Tackling Lack of Motivation in Aspirational Analytics Companies: SME Examples from the Manufacturing Industry

Tackling Lack of Motivation in Aspirational Analytics Companies: SME Examples from the Manufacturing Industry

Kristens Gudfinnsson (School of Informatics, University of Skövde, Skövde, Sweden), Jeremy Rose (School of Informatics, University of Skövde, Skövde, Sweden) and Lena Aggestam (Department of Economics and Informatics, University West, Trollhättan, Sweden)
Copyright: © 2019 |Pages: 18
DOI: 10.4018/IJBIR.2019010101
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Establishing business intelligence analytics (BIA) in small- and medium-sized manufacturing enterprises is a pervasive problem. SME's - the majority of businesses - play an important role in creating jobs, but research is primarily focused on large corporations. The authors worked with small manufacturing companies at the aspirational capability level but found that their motivation to introduce BIA was low. They had many business challenges but perceived the obstacles (primarily cost and effort) as too great, and their priorities were with operational issues. A two-phase approach based on a well-known analytics maturity model was devised to help raise company motivation. The article describes three studies in different companies using variations of the approach. Comparative analysis of the cases shows that demonstrating a clear path to improved functional efficiency is key to improving motivation, and that simple, easy to learn tools can provide these insights at little cost.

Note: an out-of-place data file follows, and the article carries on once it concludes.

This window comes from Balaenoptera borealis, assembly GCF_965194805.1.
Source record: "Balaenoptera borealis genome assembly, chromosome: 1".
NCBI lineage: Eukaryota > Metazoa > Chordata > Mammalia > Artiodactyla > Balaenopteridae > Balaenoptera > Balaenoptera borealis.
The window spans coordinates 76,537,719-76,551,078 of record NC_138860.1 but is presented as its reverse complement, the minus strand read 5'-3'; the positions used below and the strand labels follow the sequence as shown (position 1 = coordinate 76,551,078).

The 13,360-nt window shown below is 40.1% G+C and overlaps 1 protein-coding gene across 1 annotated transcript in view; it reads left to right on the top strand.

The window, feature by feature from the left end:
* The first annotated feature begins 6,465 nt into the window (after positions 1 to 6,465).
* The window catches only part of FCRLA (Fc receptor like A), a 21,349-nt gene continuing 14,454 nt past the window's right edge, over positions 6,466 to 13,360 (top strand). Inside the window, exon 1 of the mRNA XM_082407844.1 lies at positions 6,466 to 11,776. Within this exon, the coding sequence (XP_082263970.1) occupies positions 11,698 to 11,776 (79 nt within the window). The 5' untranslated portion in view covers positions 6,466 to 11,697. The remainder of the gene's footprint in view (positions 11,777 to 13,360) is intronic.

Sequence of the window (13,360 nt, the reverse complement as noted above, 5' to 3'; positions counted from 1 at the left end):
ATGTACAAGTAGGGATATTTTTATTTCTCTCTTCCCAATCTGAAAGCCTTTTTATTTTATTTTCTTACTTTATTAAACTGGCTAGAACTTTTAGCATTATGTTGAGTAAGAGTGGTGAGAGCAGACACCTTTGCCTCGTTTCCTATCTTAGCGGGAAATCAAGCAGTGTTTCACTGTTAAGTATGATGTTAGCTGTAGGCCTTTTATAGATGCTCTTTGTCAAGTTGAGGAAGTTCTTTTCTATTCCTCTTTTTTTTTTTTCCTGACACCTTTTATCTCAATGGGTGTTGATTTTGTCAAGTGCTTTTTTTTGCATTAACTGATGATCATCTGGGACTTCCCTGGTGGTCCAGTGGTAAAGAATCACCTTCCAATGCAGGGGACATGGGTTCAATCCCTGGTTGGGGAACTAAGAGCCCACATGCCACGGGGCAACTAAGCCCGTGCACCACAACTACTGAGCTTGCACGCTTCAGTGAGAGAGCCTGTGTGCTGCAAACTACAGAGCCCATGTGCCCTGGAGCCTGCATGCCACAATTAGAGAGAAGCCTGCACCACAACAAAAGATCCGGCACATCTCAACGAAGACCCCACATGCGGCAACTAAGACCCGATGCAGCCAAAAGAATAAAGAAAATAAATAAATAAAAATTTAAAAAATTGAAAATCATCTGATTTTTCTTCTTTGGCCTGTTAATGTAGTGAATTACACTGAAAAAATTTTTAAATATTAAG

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Regardless of size or business domain, companies rely on relevant information to monitor their business activities and to support decision making (Papachristdoulou, Koutsaki, & Kirkos, 2017). Business Intelligence (BI) is used as an umbrella term to cover various technological tools and organizational activities that help decision makers make data-driven decisions and turn business insight into actions (Kumar, Chauhan, & Sehgal, 2012; Lavalle, Hopkins, Lesser, Shockley, & Kruschwitz, 2010; Trieu, 2016). Wixom and Watson (2010) define BI as “a broad category of technologies, applications, and processes for gathering, storing, accessing, and analysing data to help its user make better decisions” (p. 4). BI became established in the 1990’s, and a more recent focus on its key analytical component has become known as Business Analytics (BA), which also encompasses big data and big data analytics. This may be understood as a subfield of BI (Davenport & Harris, 2007) or an advanced discipline in itself (Laursen & Thorlund, 2010). We use the term Business Intelligence and Analytics (BI&A) suggested by Chen, Chiang, & Storey (2012) to indicate our focus on technologies, applications, processes and analytics. Research has addressed different aspects of BI&A, including Cloud BI, mobile BI and various BI applications (Llave, 2017), and reported transformational success stories. However most of these successes involve large companies: Continental Airlines (Anderson-lehman, Watson, & Wixom, 2008), Netflix (Valacich & Schneider, 2010) or Target (Sharda, Delen, & Turban, 2014). When it comes to small- and medium sized enterprises (SME’s) the published work is limited, even though SME’s constitute the backbone of national economies (99% of all European companies are categorized as small or medium sized (Airaksinen, Luomaranta, Alajääskö, & Roodhuijzen, 2015). This research gap has been addressed in literature (Grabova, Darmont, Chauchat, & Zolotaryova, 2010; Llave, 2017; Scholz, Schieder, Kurze, Gluchowski, & Böhringer, 2010), but not substantially addressed even though it has been pointed out that both researchers and practitioners need better understanding on how organizations get value from BI&A (Trieu, 2016). In a comprehensive literature review of BI&A and analytics in SME’s from 2000 to 2016, Llave (2017) showed that popular topics included data warehousing, dashboards, data mining, cloud services and BI&A implementation. However, the relevant research was sparse: nine articles in 2000 focused on BI adoption and three on BI&A benefits for SME’s (Llave, 2017), only three from 2015 and seven from 2016 covered any BI&A topic. Recent interest in big data has refocused research attention on intelligence and analytics, but SME’s are still neglected.

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